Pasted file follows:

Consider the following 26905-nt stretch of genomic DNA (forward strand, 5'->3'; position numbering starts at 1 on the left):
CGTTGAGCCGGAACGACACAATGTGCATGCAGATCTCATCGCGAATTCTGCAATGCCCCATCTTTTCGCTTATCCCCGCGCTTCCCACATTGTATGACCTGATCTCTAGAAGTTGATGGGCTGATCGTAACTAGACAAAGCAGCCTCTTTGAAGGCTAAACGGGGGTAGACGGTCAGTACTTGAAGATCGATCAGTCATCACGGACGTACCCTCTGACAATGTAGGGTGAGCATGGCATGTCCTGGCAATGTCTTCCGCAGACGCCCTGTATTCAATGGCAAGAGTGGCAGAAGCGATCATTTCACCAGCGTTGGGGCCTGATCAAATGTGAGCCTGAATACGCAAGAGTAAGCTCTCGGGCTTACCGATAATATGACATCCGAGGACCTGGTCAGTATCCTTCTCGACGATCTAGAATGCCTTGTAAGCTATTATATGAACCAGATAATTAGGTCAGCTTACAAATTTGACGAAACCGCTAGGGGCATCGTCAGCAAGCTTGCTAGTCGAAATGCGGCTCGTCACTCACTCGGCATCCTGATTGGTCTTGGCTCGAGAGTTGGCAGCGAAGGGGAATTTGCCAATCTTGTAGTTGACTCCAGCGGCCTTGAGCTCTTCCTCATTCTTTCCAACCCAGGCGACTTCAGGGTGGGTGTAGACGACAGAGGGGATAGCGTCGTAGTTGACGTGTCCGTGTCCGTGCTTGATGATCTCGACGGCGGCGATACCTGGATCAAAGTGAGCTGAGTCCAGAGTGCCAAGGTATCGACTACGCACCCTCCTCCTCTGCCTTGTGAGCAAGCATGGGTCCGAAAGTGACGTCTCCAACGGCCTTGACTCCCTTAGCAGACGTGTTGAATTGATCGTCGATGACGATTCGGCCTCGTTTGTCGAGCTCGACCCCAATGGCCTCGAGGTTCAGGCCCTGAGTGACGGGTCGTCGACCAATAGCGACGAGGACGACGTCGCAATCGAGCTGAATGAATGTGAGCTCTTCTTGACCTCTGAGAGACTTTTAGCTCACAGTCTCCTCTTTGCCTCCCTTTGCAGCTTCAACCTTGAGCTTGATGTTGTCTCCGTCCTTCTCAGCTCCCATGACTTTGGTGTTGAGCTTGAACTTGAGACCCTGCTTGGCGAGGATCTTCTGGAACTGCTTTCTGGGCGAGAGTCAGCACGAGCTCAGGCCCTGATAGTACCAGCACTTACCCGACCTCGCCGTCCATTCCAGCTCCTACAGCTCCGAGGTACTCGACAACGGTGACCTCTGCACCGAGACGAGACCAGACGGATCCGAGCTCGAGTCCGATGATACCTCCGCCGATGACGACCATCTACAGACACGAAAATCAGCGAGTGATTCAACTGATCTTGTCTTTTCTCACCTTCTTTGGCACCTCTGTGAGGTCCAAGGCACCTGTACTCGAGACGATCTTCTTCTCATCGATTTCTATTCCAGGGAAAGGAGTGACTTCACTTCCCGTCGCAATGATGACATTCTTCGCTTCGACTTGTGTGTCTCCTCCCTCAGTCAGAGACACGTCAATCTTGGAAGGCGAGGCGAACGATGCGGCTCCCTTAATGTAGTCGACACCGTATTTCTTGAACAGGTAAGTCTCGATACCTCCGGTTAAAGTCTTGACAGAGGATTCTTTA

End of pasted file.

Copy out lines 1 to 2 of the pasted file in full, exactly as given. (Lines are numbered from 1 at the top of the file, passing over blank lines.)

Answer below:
Consider the following 26905-nt stretch of genomic DNA (forward strand, 5'->3'; position numbering starts at 1 on the left):
CGTTGAGCCGGAACGACACAATGTGCATGCAGATCTCATCGCGAATTCTGCAATGCCCCATCTTTTCGCTTATCCCCGCGCTTCCCACATTGTATGACCTGATCTCTAGAAGTTGATGGGCTGATCGTAACTAGACAAAGCAGCCTCTTTGAAGGCTAAACGGGGGTAGACGGTCAGTACTTGAAGATCGATCAGTCATCACGGACGTACCCTCTGACAATGTAGGGTGAGCATGGCATGTCCTGGCAATGTCTTCCGCAGACGCCCTGTATTCAATGGCAAGAGTGGCAGAAGCGATCATTTCACCAGCGTTGGGGCCTGATCAAATGTGAGCCTGAATACGCAAGAGTAAGCTCTCGGGCTTACCGATAATATGACATCCGAGGACCTGGTCAGTATCCTTCTCGACGATCTAGAATGCCTTGTAAGCTATTATATGAACCAGATAATTAGGTCAGCTTACAAATTTGACGAAACCGCTAGGGGCATCGTCAGCAAGCTTGCTAGTCGAAATGCGGCTCGTCACTCACTCGGCATCCTGATTGGTCTTGGCTCGAGAGTTGGCAGCGAAGGGGAATTTGCCAATCTTGTAGTTGACTCCAGCGGCCTTGAGCTCTTCCTCATTCTTTCCAACCCAGGCGACTTCAGGGTGGGTGTAGACGACAGAGGGGATAGCGTCGTAGTTGACGTGTCCGTGTCCGTGCTTGATGATCTCGACGGCGGCGATACCTGGATCAAAGTGAGCTGAGTCCAGAGTGCCAAGGTATCGACTACGCACCCTCCTCCTCTGCCTTGTGAGCAAGCATGGGTCCGAAAGTGACGTCTCCAACGGCCTTGACTCCCTTAGCAGACGTGTTGAATTGATCGTCGATGACGATTCGGCCTCGTTTGTCGAGCTCGACCCCAATGGCCTCGAGGTTCAGGCCCTGAGTGACGGGTCGTCGACCAATAGCGACGAGGACGACGTCGCAATCGAGCTGAATGAATGTGAGCTCTTCTTGACCTCTGAGAGACTTTTAGCTCACAGTCTCCTCTTTGCCTCCCTTTGCAGCTTCAACCTTGAGCTTGATGTTGTCTCCGTCCTTCTCAGCTCCCATGACTTTGGTGTTGAGCTTGAACTTGAGACCCTGCTTGGCGAGGATCTTCTGGAACTGCTTTCTGGGCGAGAGTCAGCACGAGCTCAGGCCCTGATAGTACCAGCACTTACCCGACCTCGCCGTCCATTCCAGCTCCTACAGCTCCGAGGTACTCGACAACGGTGACCTCTGCACCGAGACGAGACCAGACGGATCCGAGCTCGAGTCCGATGATACCTCCGCCGATGACGACCATCTACAGACACGAAAATCAGCGAGTGATTCAACTGATCTTGTCTTTTCTCACCTTCTTTGGCACCTCTGTGAGGTCCAAGGCACCTGTACTCGAGACGATCTTCTTCTCATCGATTTCTATTCCAGGGAAAGGAGTGACTTCACTTCCCGTCGCAATGATGACATTCTTCGCTTCGACTTGTGTGTCTCCTCCCTCAGTCAGAGACACGTCAATCTTGGAAGGCGAGGCGAACGATGCGGCTCCCTTAATGTAGTCGACACCGTATTTCTTGAACAGGTAAGTCTCGATACCTCCGGTTAAAGTCTTGACAGAGGATTCTTTA